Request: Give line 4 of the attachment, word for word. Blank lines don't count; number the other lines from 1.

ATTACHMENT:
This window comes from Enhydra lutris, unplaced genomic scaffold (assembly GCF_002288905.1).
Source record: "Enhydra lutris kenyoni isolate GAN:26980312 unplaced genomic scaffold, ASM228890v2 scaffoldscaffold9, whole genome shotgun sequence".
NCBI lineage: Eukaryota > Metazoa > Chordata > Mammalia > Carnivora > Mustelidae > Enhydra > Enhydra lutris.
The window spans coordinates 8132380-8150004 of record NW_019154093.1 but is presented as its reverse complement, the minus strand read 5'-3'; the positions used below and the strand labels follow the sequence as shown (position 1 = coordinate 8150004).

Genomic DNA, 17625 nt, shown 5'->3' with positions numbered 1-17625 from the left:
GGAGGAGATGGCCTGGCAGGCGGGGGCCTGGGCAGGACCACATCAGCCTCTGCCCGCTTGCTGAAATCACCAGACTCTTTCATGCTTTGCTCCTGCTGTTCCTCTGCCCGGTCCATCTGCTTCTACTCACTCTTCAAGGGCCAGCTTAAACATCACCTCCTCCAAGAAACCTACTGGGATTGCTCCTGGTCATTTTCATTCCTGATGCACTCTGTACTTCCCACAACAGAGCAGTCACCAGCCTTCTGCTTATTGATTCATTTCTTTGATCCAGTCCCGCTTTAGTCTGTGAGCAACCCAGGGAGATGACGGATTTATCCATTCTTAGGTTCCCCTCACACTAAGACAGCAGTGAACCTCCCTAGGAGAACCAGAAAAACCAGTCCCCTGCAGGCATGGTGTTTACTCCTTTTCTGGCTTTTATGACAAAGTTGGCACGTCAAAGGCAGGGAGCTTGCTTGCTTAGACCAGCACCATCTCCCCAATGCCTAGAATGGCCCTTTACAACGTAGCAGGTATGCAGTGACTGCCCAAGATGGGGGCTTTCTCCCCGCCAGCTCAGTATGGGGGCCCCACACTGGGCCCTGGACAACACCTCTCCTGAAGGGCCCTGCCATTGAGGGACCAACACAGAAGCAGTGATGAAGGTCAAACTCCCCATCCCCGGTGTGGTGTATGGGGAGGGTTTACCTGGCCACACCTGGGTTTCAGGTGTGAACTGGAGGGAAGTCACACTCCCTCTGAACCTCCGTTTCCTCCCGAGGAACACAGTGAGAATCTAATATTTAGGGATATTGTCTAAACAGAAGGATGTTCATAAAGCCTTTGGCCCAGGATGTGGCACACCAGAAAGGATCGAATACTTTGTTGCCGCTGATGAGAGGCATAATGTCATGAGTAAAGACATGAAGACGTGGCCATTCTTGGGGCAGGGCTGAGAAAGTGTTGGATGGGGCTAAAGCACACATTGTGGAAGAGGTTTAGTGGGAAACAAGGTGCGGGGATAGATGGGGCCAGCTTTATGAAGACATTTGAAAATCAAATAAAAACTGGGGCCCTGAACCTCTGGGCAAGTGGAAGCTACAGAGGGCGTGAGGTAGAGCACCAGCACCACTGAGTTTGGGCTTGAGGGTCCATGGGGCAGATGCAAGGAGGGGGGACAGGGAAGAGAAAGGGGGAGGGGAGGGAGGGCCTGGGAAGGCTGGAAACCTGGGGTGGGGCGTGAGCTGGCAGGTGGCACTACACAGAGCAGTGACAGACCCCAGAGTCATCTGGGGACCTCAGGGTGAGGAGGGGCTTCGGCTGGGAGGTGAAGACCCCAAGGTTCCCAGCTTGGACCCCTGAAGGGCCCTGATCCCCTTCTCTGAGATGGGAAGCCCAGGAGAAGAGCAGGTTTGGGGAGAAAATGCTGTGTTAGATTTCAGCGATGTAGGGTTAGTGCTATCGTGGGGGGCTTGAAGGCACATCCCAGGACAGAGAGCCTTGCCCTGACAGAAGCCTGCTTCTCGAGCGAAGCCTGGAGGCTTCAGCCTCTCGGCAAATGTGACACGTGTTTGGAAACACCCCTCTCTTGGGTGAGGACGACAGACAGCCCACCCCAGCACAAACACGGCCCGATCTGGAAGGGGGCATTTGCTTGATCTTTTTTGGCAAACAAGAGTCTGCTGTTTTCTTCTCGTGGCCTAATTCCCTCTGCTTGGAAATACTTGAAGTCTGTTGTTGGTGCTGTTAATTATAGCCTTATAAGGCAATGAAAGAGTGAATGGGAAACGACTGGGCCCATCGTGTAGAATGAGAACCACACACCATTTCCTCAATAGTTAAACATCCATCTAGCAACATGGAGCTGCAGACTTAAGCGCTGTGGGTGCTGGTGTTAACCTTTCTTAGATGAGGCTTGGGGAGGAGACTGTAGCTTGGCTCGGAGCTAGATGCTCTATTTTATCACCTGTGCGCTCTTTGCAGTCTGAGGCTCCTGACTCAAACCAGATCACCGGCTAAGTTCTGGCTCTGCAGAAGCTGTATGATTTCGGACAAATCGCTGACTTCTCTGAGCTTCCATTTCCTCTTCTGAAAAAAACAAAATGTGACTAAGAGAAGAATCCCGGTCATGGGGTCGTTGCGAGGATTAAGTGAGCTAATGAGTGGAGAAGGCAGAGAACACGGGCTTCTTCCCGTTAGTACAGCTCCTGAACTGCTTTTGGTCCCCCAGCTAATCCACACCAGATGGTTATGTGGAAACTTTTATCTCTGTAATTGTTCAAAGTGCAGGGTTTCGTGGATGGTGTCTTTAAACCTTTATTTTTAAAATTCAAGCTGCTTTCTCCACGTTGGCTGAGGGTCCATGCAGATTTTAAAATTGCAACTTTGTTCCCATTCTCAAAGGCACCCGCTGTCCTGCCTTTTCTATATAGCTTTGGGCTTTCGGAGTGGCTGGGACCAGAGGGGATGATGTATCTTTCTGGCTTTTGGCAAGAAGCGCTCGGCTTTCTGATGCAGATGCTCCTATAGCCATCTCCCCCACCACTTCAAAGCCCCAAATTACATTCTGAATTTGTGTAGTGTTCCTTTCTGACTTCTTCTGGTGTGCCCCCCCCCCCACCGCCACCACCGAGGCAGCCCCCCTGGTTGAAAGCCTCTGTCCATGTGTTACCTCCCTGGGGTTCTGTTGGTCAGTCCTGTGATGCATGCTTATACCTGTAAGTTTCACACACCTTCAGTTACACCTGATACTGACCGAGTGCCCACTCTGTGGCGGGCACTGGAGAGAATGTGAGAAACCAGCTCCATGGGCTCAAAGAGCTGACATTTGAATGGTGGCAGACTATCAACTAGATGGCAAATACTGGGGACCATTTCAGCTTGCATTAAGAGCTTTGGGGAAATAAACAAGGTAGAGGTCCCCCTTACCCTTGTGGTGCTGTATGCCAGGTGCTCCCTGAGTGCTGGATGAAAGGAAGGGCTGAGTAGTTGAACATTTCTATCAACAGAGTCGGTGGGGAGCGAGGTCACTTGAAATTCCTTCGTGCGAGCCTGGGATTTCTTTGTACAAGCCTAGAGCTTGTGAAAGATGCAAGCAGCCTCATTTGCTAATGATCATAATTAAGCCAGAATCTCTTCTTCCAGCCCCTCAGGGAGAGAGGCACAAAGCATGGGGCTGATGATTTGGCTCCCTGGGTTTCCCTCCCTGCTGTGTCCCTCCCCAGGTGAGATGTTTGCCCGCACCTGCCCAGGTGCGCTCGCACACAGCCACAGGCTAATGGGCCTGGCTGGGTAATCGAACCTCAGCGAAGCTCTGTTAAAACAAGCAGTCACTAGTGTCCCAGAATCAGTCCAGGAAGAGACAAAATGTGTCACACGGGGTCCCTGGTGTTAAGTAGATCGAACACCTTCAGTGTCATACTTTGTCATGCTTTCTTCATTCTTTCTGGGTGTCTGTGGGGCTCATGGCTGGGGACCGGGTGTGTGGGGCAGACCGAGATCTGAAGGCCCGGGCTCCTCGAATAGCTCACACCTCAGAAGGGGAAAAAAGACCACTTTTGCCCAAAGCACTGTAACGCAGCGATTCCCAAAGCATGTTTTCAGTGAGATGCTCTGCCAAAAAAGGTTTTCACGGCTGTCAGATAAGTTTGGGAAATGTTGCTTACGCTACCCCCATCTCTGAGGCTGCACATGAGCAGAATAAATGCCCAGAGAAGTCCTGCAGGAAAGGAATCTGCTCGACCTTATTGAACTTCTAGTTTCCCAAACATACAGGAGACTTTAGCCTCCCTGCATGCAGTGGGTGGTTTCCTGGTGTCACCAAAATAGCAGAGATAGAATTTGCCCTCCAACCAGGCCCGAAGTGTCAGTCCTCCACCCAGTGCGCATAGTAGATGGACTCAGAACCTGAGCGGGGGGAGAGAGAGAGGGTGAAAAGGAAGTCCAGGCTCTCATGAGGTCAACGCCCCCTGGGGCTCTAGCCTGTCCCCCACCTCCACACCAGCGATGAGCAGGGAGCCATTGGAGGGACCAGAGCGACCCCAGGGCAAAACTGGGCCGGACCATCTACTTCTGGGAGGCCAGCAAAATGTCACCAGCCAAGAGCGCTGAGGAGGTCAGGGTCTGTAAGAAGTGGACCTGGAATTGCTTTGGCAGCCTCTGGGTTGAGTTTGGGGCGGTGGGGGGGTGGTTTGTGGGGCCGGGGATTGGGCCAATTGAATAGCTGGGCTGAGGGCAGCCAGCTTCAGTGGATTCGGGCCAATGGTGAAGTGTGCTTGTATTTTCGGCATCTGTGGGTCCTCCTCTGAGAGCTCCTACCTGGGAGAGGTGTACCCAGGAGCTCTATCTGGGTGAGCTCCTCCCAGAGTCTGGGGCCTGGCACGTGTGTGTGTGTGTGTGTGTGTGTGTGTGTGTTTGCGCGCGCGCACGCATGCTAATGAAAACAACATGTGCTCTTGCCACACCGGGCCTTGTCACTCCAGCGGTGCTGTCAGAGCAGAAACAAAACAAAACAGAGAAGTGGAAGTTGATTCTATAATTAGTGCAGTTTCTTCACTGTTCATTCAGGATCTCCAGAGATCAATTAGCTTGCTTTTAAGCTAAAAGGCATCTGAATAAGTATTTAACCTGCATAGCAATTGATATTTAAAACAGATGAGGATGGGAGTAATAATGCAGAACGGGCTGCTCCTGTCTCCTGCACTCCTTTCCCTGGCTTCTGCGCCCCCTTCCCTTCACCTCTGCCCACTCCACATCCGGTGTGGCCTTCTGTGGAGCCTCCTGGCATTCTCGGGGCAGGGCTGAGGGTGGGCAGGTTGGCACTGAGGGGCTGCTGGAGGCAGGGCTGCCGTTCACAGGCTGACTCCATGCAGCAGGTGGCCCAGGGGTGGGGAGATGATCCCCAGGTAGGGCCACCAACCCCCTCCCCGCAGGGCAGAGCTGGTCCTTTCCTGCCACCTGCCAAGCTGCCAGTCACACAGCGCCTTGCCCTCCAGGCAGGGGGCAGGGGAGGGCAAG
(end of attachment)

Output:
The window spans coordinates 8132380-8150004 of record NW_019154093.1 but is presented as its reverse complement, the minus strand read 5'-3'; the positions used below and the strand labels follow the sequence as shown (position 1 = coordinate 8150004).